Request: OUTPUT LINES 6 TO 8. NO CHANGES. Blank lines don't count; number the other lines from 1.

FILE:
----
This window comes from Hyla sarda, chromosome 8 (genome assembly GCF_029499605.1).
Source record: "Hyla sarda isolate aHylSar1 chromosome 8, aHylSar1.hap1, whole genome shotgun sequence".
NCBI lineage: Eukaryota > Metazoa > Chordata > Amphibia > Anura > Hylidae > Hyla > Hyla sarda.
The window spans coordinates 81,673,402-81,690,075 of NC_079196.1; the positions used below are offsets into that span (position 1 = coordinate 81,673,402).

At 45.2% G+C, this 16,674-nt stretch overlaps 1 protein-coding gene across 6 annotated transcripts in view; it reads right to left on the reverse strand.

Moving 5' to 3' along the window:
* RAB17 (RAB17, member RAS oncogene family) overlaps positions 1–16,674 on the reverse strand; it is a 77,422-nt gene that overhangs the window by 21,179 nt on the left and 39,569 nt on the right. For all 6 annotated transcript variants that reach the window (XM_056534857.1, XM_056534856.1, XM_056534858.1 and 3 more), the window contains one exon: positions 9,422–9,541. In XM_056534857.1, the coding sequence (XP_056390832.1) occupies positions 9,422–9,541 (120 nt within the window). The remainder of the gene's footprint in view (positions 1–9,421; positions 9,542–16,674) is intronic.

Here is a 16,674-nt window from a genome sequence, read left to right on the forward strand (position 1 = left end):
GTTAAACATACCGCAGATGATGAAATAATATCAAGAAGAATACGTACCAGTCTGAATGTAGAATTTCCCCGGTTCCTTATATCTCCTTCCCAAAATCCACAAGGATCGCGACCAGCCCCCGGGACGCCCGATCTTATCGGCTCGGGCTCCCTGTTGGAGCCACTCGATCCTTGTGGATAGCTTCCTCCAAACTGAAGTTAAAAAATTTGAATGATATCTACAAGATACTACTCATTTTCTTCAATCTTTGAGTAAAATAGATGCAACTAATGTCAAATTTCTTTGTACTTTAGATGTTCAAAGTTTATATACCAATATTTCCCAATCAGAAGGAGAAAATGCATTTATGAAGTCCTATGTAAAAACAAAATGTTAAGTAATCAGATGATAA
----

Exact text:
Moving 5' to 3' along the window:
* RAB17 (RAB17, member RAS oncogene family) overlaps positions 1–16,674 on the reverse strand; it is a 77,422-nt gene that overhangs the window by 21,179 nt on the left and 39,569 nt on the right. For all 6 annotated transcript variants that reach the window (XM_056534857.1, XM_056534856.1, XM_056534858.1 and 3 more), the window contains one exon: positions 9,422–9,541. In XM_056534857.1, the coding sequence (XP_056390832.1) occupies positions 9,422–9,541 (120 nt within the window). The remainder of the gene's footprint in view (positions 1–9,421; positions 9,542–16,674) is intronic.

Here is a 16,674-nt window from a genome sequence, read left to right on the forward strand (position 1 = left end):